Speech at Opening of Keppel Safety Training Centre
Mr Hawazi Daipi, Senior Parliamentary Secretary, Keppel Shipyard
Dr Lee Boon Yang, Chairman of Keppel Corporation,
Mr Choo Chiau Beng, CEO of Keppel Corporation & Chairman of Keppel Offshore & Marine,
Mr Tong Chong Heong, CEO of Keppel Offshore & Marine,
Mr Nelson Yeo, MD of Keppel Shipyard,
Ladies and Gentlemen,
- It is my pleasure to join you today. Keppel Offshore and Marine is one of Singapore's largest companies and a significant player globally. As we aim to raise our national safety standards in the marine sector, big players like Keppel Offshore and Marine and your various partners will play a pivotal role.
Marine Industries WSH Performance
- The marine sector has always been a priority area for my Ministry, but its Workplace Safety and Health (WSH) performance in recent years has been less than ideal. Its fatality rate has risen continuously for two years, from 8.4 per 100,000 employees in 2007 to 9.2 in 2008 to 11.1 in 20091. Last year, 487 marine sector employees either suffered a work injury or died at work. This means that more than one worker was injured everyday. The severity of these injuries has also risen as the sector's severity rate went up from 212 man-days lost per million hours worked in 2007 to 274 in 2009. These are sobering facts and remind us that we need to do more to keep all our marine employees safe at work.
- Before I elaborate on what we can do, let me share some of the observations that my Ministry has made from incident investigations and inspections in the marine sector. Our inspectorate found that while many shipyards have documented and planned the safety procedures for key work processes, the measures may not always be adequate or kept up-to-date with changes to work processes. Line supervisors and workers on the ground may also lack sufficient capabilities and commitment to ensuring safety. For example, my Ministry prosecuted two shipyards and its managers recently for three incidents that resulted in five deaths and 11 injuries. The parties were fined almost half a million dollars in total for failing to ensure safety. Some of the failings that caused these tragic incidents include failing to ensure proper ventilation of a confined space, failing to conduct a proper risk assessment and adopting an unsafe method of work, as well as ignoring warnings signs and choosing to put workers in danger in spite of these warnings. Workers, too, were found to be ignorant or did not bother to heed the tell tale signs of danger.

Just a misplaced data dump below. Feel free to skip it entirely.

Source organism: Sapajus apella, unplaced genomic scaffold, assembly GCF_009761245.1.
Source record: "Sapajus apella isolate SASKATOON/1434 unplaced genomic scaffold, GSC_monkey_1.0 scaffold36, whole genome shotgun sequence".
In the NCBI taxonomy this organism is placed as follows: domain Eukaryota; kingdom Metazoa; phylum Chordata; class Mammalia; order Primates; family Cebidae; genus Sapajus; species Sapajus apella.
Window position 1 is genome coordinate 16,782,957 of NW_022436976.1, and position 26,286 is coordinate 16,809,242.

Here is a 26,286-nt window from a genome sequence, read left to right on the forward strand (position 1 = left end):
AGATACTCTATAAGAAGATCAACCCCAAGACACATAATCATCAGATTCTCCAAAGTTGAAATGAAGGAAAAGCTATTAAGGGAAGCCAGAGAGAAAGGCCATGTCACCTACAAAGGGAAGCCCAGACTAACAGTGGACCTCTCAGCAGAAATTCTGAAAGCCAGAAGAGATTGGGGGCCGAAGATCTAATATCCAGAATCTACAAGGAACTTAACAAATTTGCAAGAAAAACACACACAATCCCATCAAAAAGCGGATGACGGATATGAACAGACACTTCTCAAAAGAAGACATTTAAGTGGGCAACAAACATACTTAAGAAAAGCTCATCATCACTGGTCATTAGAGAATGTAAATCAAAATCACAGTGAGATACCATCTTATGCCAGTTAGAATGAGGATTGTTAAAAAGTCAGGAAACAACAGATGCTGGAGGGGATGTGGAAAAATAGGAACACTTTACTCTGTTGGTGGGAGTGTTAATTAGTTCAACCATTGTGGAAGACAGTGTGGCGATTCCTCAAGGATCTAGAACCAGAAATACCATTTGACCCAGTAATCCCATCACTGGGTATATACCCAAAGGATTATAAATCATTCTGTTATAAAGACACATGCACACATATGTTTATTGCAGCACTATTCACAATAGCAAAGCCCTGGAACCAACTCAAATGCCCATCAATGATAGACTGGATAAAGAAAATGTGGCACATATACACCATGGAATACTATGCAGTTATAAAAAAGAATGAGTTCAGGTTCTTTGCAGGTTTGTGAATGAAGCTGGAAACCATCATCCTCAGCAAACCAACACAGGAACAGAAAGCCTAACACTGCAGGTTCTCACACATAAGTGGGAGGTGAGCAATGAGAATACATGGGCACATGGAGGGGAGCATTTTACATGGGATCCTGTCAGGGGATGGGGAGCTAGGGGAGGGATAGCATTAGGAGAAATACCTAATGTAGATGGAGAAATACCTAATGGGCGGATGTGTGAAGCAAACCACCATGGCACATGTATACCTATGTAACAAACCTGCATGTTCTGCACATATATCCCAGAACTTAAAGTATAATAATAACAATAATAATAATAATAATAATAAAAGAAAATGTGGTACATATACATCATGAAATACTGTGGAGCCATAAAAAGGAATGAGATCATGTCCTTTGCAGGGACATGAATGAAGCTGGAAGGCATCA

- These issues that I have stated are not new nor are they unique to the marine sector. While the industry has made some progress, with many of the larger companies in this sector putting in place proper measures, we still find pockets of non compliance. Unfortunately, a single lapse can result in serious incidents. So what can we do? We can adopt a systematic process to improve and to get all marine sector stakeholders involved in this process.
- MOM and the WSH Council aim to do so through the 10-year marine sectoral plan that we launched recently. Today, I will highlight three strategies outlined in the plan – ensuring effective risk management, building stronger capabilities and awareness, and putting in place intervention programmes.
Effective Risk Management
- First, the implementation of effective risk management. Companies that adopt and implement effective risk management increase their ability to manage the risks at their workplaces. I believe that this is the cornerstone to prevent deaths, injuries and ill health. Effective risk management also leads to enhancement of knowledge for all who are involved such that potential hazards are identified and eliminated. Where the hazards cannot be eliminated, proper control measures should be put in place to minimise the risks.
- While we know the importance of this, in a large yard like Keppel Shipyard for example, this is a constant challenge. You work with varying stakeholders from foreign ship owners to different subcontractors to thousands of workers from different backgrounds. But, as a large company, you are also in a strong position and have the resources to make transformational changes to your processes. One example is Keppel Shipyard's pipe-shop. The new semi-automated pipeshop has reduced the need for workers to manually handle the pipes, hence, minimising exposure to hazards. It has also improved the average productivity index for pipe fabrication by 45% - a good boost to our national productivity efforts.